September 1, 2010

Florida’s award of $700 million over four years in the federal Race to the Top education reform competition puts the state directly on a path to link teacher pay to student test scores.  The move toward so-called merit pay is occurring throughout the nation, leaving controversy in its wake.

Some form of merit pay is part of Florida’s future and teacher unions are recognizing that reality.  (See Florida’s Latest Strategy for Improving Schools Promises More of the Same – and Uncertain Results and Merit Pay for Teachers:  Take Time to Do It Right).  But education researchers and some strong reform advocates caution that the use of student test scores in evaluating teachers should be approached carefully.

Test scores alone can be unreliable indicators of a teacher’s ability, they say.

Support for this argument comes from an unexpected source.  Even the testing auditors used by the Florida Department of Education to bless disputed FCAT scores downplayed test-score reliability in explaining questionable data in early August.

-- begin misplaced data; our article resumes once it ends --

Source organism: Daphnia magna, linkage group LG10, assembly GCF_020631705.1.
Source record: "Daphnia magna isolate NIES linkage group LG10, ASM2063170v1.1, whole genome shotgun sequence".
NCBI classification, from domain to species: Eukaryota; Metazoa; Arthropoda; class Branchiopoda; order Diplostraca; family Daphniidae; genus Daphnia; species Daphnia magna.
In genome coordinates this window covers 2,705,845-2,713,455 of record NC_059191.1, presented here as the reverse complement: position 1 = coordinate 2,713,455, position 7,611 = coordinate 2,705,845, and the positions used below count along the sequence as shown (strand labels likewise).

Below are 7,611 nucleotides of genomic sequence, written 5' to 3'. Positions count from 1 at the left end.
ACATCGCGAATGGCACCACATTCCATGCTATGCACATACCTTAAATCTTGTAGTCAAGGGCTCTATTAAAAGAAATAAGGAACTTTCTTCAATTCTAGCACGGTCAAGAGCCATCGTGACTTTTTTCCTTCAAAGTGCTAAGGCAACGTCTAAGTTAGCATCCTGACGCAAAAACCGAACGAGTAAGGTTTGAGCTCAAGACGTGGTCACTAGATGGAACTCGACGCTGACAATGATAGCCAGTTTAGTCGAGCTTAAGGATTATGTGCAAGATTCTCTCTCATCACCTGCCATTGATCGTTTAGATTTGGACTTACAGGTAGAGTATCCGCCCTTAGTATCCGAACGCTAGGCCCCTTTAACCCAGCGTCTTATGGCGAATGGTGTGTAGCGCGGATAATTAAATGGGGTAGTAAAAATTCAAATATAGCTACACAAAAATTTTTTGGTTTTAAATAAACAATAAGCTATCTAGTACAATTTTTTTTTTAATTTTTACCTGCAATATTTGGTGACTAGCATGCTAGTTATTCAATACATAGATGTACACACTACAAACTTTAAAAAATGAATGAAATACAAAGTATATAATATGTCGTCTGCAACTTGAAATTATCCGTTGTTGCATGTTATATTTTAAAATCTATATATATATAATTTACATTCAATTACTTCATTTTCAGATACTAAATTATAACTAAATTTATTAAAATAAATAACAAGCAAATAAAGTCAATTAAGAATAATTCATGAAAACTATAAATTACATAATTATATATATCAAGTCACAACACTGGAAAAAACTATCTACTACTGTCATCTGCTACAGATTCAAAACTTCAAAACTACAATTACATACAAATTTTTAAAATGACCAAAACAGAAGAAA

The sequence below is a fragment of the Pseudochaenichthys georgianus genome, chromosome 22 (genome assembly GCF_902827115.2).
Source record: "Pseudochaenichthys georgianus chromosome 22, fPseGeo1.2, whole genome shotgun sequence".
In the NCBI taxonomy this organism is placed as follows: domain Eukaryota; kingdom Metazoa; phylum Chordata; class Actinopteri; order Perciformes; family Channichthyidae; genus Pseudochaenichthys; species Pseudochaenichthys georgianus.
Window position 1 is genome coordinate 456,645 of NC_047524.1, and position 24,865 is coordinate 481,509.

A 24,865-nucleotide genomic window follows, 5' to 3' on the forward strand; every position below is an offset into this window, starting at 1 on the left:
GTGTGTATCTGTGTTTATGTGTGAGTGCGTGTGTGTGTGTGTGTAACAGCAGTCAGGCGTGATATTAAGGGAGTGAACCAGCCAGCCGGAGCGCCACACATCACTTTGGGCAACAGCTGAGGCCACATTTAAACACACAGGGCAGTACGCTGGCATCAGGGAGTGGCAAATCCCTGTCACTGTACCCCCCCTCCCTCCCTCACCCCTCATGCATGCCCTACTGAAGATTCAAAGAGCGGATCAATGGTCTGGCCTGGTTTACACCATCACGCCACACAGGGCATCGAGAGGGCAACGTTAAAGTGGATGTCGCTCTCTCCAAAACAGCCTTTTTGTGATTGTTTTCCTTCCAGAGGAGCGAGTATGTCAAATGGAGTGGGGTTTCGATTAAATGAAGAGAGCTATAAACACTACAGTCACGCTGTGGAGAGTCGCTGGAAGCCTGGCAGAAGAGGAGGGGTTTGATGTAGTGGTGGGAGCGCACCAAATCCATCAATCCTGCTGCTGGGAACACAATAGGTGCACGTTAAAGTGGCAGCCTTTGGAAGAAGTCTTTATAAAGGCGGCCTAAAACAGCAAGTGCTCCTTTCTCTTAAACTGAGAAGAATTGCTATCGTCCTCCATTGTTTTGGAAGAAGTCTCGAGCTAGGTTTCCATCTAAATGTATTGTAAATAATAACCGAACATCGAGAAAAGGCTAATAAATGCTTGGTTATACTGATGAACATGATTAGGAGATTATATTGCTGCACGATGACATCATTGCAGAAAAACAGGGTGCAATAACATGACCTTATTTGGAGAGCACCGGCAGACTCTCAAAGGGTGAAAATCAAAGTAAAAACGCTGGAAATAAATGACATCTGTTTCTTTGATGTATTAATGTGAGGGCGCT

“…[T]est scores, whether they are scores for students, scores for schools, or scores for districts, are not perfect….School reform and improved instruction are difficult. Sometimes the progress is simply too hard to detect with current statewide assessments,” one of the auditors said.

The other auditor listed other limitations often cited by teachers and others who complain that schools have become testing factories.

“…[A]t the school level, the set of students tested in any particular year can play a significant role in the results – there truly is a “good class, bad class” issue that needs to be taken into account when evaluating school results….

"Individual student scores have a large amount of random variation in them.  This is true not only for FCAT, but any standardized achievement test will have limitations on interpretation based on the limited sample of student achievement on which these tests are based.”

Whether merit pay plans are devised with recognition of their limitations as well as their potential benefits will be crucial in reaching Florida's education goals.

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